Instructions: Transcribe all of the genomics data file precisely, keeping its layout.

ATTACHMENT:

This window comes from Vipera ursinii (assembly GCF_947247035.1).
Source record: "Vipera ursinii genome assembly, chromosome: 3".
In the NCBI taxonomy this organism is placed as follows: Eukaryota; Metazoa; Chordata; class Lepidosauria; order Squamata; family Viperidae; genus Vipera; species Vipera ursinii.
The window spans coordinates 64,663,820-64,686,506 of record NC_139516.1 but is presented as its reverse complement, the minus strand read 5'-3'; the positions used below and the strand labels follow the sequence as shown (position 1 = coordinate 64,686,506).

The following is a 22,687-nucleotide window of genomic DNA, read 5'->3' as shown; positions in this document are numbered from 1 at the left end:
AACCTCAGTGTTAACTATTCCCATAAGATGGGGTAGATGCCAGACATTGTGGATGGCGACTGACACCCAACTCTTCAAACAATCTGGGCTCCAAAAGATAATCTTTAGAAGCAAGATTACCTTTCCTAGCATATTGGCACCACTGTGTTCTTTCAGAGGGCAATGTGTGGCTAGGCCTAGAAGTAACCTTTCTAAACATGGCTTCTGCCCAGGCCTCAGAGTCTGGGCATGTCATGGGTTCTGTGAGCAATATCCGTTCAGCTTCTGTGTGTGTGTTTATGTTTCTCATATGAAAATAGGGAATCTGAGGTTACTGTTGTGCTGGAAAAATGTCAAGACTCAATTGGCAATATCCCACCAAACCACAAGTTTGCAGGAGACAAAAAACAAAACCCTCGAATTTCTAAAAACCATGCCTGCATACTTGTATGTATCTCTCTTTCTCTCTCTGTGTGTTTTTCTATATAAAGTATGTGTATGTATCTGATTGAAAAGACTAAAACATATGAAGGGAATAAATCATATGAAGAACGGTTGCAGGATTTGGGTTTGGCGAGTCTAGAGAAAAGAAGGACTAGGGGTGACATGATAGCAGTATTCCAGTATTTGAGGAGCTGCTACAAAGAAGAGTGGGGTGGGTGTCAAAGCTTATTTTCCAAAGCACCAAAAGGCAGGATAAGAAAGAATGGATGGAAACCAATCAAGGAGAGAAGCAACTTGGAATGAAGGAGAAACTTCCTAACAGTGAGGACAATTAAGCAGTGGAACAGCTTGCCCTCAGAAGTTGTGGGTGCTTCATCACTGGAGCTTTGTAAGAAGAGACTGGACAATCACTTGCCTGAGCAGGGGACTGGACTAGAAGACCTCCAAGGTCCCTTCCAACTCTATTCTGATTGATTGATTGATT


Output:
This window comes from Vipera ursinii (assembly GCF_947247035.1).
Source record: "Vipera ursinii genome assembly, chromosome: 3".
In the NCBI taxonomy this organism is placed as follows: Eukaryota; Metazoa; Chordata; class Lepidosauria; order Squamata; family Viperidae; genus Vipera; species Vipera ursinii.
The window spans coordinates 64,663,820-64,686,506 of record NC_139516.1 but is presented as its reverse complement, the minus strand read 5'-3'; the positions used below and the strand labels follow the sequence as shown (position 1 = coordinate 64,686,506).

The following is a 22,687-nucleotide window of genomic DNA, read 5'->3' as shown; positions in this document are numbered from 1 at the left end:
AACCTCAGTGTTAACTATTCCCATAAGATGGGGTAGATGCCAGACATTGTGGATGGCGACTGACACCCAACTCTTCAAACAATCTGGGCTCCAAAAGATAATCTTTAGAAGCAAGATTACCTTTCCTAGCATATTGGCACCACTGTGTTCTTTCAGAGGGCAATGTGTGGCTAGGCCTAGAAGTAACCTTTCTAAACATGGCTTCTGCCCAGGCCTCAGAGTCTGGGCATGTCATGGGTTCTGTGAGCAATATCCGTTCAGCTTCTGTGTGTGTGTTTATGTTTCTCATATGAAAATAGGGAATCTGAGGTTACTGTTGTGCTGGAAAAATGTCAAGACTCAATTGGCAATATCCCACCAAACCACAAGTTTGCAGGAGACAAAAAACAAAACCCTCGAATTTCTAAAAACCATGCCTGCATACTTGTATGTATCTCTCTTTCTCTCTCTGTGTGTTTTTCTATATAAAGTATGTGTATGTATCTGATTGAAAAGACTAAAACATATGAAGGGAATAAATCATATGAAGAACGGTTGCAGGATTTGGGTTTGGCGAGTCTAGAGAAAAGAAGGACTAGGGGTGACATGATAGCAGTATTCCAGTATTTGAGGAGCTGCTACAAAGAAGAGTGGGGTGGGTGTCAAAGCTTATTTTCCAAAGCACCAAAAGGCAGGATAAGAAAGAATGGATGGAAACCAATCAAGGAGAGAAGCAACTTGGAATGAAGGAGAAACTTCCTAACAGTGAGGACAATTAAGCAGTGGAACAGCTTGCCCTCAGAAGTTGTGGGTGCTTCATCACTGGAGCTTTGTAAGAAGAGACTGGACAATCACTTGCCTGAGCAGGGGACTGGACTAGAAGACCTCCAAGGTCCCTTCCAACTCTATTCTGATTGATTGATTGATT